Do spillovers justify subsidies to commercial R&D? : four microeconometric essays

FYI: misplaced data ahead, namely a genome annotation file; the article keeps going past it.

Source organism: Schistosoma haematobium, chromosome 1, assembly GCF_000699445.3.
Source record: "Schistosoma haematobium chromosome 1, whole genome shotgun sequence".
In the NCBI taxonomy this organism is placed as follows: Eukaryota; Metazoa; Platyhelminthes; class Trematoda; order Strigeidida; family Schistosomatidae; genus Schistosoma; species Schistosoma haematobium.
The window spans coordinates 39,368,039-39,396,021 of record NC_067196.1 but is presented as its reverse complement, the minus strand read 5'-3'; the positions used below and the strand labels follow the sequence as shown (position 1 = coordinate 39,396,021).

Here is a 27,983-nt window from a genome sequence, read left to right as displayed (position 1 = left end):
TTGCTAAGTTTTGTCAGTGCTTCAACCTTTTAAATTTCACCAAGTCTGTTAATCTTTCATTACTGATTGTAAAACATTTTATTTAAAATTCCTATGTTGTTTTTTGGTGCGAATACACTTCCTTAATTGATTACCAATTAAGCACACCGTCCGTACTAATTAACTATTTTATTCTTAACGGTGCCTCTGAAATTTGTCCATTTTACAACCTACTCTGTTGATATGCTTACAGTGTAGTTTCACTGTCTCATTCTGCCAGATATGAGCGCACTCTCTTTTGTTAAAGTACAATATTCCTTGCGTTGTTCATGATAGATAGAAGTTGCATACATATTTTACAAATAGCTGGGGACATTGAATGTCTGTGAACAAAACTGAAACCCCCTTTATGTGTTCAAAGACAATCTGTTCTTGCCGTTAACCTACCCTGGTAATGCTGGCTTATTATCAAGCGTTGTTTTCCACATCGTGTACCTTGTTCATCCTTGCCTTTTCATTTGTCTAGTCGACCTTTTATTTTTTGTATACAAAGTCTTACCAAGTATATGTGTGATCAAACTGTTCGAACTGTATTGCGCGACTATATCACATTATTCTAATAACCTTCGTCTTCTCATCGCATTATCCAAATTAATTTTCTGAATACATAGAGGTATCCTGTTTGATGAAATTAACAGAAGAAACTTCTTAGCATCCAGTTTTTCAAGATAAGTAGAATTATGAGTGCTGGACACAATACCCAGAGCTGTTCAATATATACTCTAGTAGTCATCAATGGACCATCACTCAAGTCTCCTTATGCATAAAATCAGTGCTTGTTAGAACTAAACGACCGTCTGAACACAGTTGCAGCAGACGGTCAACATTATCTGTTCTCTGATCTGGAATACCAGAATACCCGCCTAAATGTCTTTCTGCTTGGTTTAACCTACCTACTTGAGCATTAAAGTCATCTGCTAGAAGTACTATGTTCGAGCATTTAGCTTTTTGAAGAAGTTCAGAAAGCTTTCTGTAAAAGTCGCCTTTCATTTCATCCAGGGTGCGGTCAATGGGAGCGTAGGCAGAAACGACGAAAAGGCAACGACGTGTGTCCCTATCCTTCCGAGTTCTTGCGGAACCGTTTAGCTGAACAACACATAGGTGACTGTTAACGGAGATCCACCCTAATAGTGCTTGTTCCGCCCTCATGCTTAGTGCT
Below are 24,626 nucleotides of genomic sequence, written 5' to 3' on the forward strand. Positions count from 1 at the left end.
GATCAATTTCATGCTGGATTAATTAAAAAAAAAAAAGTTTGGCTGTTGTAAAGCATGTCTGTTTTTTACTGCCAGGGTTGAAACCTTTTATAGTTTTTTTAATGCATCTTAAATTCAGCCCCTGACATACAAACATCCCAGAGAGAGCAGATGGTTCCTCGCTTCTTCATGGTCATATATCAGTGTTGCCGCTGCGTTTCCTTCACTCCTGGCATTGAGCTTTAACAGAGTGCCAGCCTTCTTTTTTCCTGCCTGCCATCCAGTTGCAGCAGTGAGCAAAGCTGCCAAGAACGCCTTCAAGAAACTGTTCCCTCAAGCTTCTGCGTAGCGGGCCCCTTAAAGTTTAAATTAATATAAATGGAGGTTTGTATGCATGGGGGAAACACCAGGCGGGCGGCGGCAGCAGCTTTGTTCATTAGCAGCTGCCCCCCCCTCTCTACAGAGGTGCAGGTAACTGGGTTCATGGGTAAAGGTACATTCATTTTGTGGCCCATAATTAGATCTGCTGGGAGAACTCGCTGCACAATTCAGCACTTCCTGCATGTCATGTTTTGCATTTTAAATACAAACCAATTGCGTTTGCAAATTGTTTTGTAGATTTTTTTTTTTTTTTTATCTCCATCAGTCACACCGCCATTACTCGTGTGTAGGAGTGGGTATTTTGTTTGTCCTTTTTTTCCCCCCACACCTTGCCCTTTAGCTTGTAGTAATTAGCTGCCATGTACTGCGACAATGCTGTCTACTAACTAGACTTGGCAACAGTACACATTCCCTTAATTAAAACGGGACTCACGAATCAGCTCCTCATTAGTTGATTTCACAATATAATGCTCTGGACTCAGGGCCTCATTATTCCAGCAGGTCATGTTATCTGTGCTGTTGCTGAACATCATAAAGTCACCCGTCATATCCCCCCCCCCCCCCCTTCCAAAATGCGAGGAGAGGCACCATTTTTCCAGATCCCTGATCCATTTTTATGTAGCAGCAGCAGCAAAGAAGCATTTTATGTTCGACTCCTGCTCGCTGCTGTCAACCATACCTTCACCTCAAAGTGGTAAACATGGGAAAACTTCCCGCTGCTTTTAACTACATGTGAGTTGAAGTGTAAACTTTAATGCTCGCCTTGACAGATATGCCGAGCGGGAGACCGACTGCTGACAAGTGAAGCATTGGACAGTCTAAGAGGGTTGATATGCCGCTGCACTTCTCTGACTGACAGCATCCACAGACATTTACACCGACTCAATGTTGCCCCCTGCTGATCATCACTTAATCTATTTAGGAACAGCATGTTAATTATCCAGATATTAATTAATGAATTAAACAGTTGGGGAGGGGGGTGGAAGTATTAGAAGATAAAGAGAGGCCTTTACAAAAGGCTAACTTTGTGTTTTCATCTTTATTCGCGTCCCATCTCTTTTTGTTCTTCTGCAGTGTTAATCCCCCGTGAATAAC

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Chapter 1: In the introductory chapter, I place my thesis in an empirical research tradition going back to the mid-19S0s, investigating the economics of technological change. Key issues have been the private and social returns to R&D, and the scope for technology policy in enhancing economic growth. It is widely accepted that the social returns to R&D is greater than the private returns, and that public support for R&D may be welfare improving. At the same time, a number ofissues regarding the extent of the market failure and the governments' ability to improve on the market solution are unresolved. The main part of the introduction summarizes the following four chapters of the thesis. At the end I briefly reflect on my findings and their relevance for technology policy. Chapter 2: Economists have recently drawn attention to the importance of generic or general purpose technologies (GPTs) and their significance for economic growth. An interesting part of this research identifies coordination problems in the introduction of GPTs, and the potentially large benefits in coordinating research and product development. Thinking about information technology as a GPT, with the associated coordination problems, seems to fit well with the motivation behind governmental support schemes to IT and related hightech industries in Norway. The first part of this essay focuses on a series of such IT-programs that have been implemented in Norway from the early 1980s with the objective of coordinating the development of information technology and its application throughout the economy. The second part of the essayexamines in some detail the largest of these programs through its planning and implementation stages, and emphasizes how closely it is connected to recent economic analysis ofGPTs. The third part examines to what extent these governmental plans and subsidy schemes have been successful in creating economic results in terms of growth and profits in the IT and IT-related industries. The final part of the essay discusses some lessons about the problems with technology policy at a practicallevel. Chapter 3: A number of market failures have been associated with R&D investments, and significant amounts of public money have been spent on programs to stimulate innovative activities. This essay reviews some recent microeconometric studies evaluating effects of government-sponsored commercial R&D, and pays particular attention to the conceptual problems involved. Neither the firms receiving support, nor those that do not receive support, constitute random samples. Furthermore, those not receiving support may be affected by the programs due to spillover effects which often are the main justification for R&D subsidies. Constructing a valid control group under these circumstances is difficult, and the essay draws attention to some recent advances in econometric methods for evaluation studies based on non-experimental data. The essayalso discusses some analytical questions beyond these estimation problems that need to be addressed in order to assess whether R&D support schemes can be justified. For instance, what are the implications if firms' R&D investments are complementary to each other, and to what extent are potential R&D spillovers internalized in the market? Chapter 4: Labor mobility is often considered to be an important source of knowledge spillovers, making it difficult for firms to appropriate returns to R&D investments. In this essay I argue that inter-firm transfers of knowledge embodied in people should be analyzed within a human capital framework. Testing such a framework using a matched employer-employee data set, I find that the technical staff in R&D-intensive firms pays for the knowledge they accumulate on the job through lower wages in the beginning of their career. Later they earn a return on these implicit investments through higher wages. This suggests that the potential externalities associated with labor mobility, at least to some extent, are internalized in the labor market. Chapter 5: Most R&D projects fail from a commercial point ofview, and technological shifts may quickly turn even successful innovations into failure. It is, however, possible that projects which fail commercially produce knowledge with some social value. Such knowledge is likely to be embodied in workers or teams ofworkers. In order to evaluate the social returns to research, it is therefore desirable to trace workers as they move across firms and industries. In this essay I utilize a large matched employer-employee data set and test for the existence of potential knowledge spillovers transmitted through the labor market. The specific case analysed is a series of Norwegian IT-programs so far considered unsuccessful, but which recently have been linked to the rise of a new generation ofsuccessful IT-firms. It has been argued that know-how and networks built up in leading companies during the programs still 'fertilize' the Norwegian IT-industry. I find little support for this claim. Workers with experience from companies that received R&D subsidies were largely re-employed in IT-industries, but they have not outperformed similar workers without such experience. An analysis of firms that are spin-offs from formerly subsidized IT-firms reveals that they perform below, rather than above, average.